Retaliation in Title IX: Lawsuits For Sexual Assault or Rape
Title IX protects students of all genders and sexual orientations from sex-based discrimination in athletics and academia and was signed into law in 1972. When it comes to teachers and coaches, their position in the classroom affords them a unique position to identify discrimination and bring awareness to the issue. When Title IX complaints arise, schools must avoid not only a perception of indifference, but also all signs of retaliation. Students and faculty must be able to invoke Title IX grievance procedures without fear of reprisal, including coercion, threats, and intimidation from authority figures.
The heartbreaking truth is that often, instructors and coaches face pushback from administration if they decide to complain about sex discrimination. While such retaliatory acts can be intimidating, teachers and coaches should not be deterred from making Title IX complaints because of fear of retaliation. For this reason, the Supreme Court has held that Title IX’s private right action includes lawsuits for retaliation. Therefore, colleges and universities covered under Title IX are prohibited from terminating or discriminating against a teacher or coach because he or she has made a sexual discrimination complaint under Title IX. Though the statute of limitations within which you must bring a Title IX retaliation claim varies by state, all Title IX retaliation complaints require proof of three elements that teachers or coaches must prove.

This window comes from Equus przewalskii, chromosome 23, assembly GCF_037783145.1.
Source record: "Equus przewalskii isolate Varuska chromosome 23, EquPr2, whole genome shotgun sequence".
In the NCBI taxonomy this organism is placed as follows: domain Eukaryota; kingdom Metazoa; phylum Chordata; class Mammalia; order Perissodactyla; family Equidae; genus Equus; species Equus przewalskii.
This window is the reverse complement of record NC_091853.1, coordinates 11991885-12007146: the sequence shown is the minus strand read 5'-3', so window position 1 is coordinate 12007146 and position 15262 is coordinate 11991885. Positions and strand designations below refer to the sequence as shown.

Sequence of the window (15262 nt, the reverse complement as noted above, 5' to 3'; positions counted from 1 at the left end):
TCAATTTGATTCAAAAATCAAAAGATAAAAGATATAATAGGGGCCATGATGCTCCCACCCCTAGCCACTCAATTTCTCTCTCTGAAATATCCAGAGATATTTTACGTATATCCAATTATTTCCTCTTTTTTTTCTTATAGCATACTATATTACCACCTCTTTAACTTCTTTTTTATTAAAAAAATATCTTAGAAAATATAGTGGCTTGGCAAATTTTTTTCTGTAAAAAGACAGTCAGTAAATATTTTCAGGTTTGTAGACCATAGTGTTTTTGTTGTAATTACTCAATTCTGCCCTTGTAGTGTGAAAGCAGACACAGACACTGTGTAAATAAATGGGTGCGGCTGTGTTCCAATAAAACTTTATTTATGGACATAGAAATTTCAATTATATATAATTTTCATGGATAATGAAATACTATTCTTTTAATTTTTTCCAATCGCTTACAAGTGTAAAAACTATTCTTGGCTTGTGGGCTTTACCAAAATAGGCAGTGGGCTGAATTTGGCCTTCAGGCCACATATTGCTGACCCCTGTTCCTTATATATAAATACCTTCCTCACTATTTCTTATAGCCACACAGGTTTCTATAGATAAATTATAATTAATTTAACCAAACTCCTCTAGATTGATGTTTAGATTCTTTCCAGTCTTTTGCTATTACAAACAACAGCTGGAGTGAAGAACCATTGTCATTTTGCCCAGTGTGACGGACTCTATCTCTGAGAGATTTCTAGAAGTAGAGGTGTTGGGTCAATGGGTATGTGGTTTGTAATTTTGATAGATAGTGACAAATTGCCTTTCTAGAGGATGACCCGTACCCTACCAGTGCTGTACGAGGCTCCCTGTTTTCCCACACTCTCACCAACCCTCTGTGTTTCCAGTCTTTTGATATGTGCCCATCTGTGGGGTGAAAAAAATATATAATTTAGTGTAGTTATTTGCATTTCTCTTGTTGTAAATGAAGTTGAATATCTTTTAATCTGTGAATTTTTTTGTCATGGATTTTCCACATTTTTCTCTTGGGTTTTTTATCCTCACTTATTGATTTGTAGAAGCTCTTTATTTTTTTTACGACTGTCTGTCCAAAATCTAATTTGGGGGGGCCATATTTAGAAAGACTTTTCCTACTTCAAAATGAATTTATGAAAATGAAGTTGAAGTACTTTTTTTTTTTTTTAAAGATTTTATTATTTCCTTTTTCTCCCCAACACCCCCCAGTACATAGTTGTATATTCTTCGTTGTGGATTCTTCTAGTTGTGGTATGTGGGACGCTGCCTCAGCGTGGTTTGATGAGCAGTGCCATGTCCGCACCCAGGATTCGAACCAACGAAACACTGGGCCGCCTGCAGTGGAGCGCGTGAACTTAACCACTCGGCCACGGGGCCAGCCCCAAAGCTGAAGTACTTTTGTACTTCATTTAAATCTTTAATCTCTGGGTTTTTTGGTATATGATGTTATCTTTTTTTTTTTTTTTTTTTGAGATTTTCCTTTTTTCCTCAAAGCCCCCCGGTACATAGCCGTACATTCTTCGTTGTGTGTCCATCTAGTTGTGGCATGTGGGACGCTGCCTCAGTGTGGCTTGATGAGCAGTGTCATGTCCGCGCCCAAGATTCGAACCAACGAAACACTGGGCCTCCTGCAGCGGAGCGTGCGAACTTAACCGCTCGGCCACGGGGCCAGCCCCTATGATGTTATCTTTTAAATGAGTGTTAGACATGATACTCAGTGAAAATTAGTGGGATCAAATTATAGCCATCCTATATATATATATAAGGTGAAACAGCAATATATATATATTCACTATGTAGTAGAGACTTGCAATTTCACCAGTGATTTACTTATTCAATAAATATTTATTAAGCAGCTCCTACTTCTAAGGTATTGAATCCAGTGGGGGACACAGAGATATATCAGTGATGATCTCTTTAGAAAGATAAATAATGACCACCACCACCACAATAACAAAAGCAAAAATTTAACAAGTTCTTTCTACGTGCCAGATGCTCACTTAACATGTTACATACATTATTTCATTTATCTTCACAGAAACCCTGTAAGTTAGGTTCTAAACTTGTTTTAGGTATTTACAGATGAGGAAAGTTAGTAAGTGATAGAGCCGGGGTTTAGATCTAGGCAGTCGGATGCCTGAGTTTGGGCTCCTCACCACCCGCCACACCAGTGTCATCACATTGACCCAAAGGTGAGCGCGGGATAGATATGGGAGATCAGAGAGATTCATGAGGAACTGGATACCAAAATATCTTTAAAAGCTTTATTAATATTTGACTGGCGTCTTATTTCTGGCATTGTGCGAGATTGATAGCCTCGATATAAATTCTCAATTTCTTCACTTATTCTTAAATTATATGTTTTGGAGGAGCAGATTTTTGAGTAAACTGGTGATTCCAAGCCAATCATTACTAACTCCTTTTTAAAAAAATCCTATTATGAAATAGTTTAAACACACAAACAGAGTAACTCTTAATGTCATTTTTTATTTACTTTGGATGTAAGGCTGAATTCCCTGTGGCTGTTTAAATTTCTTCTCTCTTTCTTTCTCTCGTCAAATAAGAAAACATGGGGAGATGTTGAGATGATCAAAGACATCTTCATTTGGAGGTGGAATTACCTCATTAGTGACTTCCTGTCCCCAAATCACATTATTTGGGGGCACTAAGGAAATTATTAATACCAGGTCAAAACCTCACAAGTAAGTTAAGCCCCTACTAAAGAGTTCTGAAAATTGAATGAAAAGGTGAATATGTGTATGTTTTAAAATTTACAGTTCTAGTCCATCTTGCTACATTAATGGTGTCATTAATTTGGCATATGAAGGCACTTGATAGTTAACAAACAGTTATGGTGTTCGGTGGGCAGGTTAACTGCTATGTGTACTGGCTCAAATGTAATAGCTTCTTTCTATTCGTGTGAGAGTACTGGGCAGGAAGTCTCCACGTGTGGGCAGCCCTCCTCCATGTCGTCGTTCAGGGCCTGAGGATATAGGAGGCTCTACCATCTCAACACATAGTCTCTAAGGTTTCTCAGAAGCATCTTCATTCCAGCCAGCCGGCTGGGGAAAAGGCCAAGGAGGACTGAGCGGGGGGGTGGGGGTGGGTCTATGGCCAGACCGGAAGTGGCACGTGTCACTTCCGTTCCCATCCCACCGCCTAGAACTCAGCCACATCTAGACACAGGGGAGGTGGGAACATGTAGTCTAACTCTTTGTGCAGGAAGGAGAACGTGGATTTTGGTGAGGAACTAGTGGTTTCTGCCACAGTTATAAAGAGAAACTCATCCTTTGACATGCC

To make a Title IX retaliation claim, a plaintiff must first show that she engaged in “protected activity.” Protected activity refers to opposition or protests to statutorily prohibited conduct. Though Title IX does not delineate any specific type of protestation or opposition required to constitute protected activity, the plaintiff’s complaint must, at a minimum, put the college or university on notice that he or she is complaining about sex discrimination against herself or her students.
To make a Title IX retaliation claim, a plaintiff must have suffered an “adverse action.” To satisfy this element, a plaintiff must identify a materially adverse action that produces injury or harm. In most cases, a termination or demotion will almost always constitute an adverse action. Other forms of adverse actions may include transfers to an objectively worse position, decreased pay or poor performance ratings.
Title IX retaliation claims are generally governed by a “but for” causation standard. The “but for” standard requires a plaintiff to show that the employer would not have taken the adverse actions against him or her but for his or her sexual discrimination complaint under Title IX. Evidence of a retaliatory motive, such as emails or witness testimony memorializing the university’s intent to fire you because of your complaints about sex discrimination or deviations from internal disciplinary processes or increased scrutiny or hostility following the protected activity are helpful to prove this element of the claim.
It is important to carefully assess the need to handle Title IX cases thoughtfully and appropriately to make sure that these cases are handled with attention and sensitivity but also that universities are complying with federal mandates. The team of attorneys at Farrell, Patel, Jomarron & Lopez are familiar with Title IX issues and have experience filing lawsuits against public or private universities due to Title IX violations.
If you have been the victim of sexual assault or rape, you should schedule a confidential, no-cost consultation with Title IX lawyer Ricky K. Patel. Call our law firm today at (305)-300-3000 for a free consultation!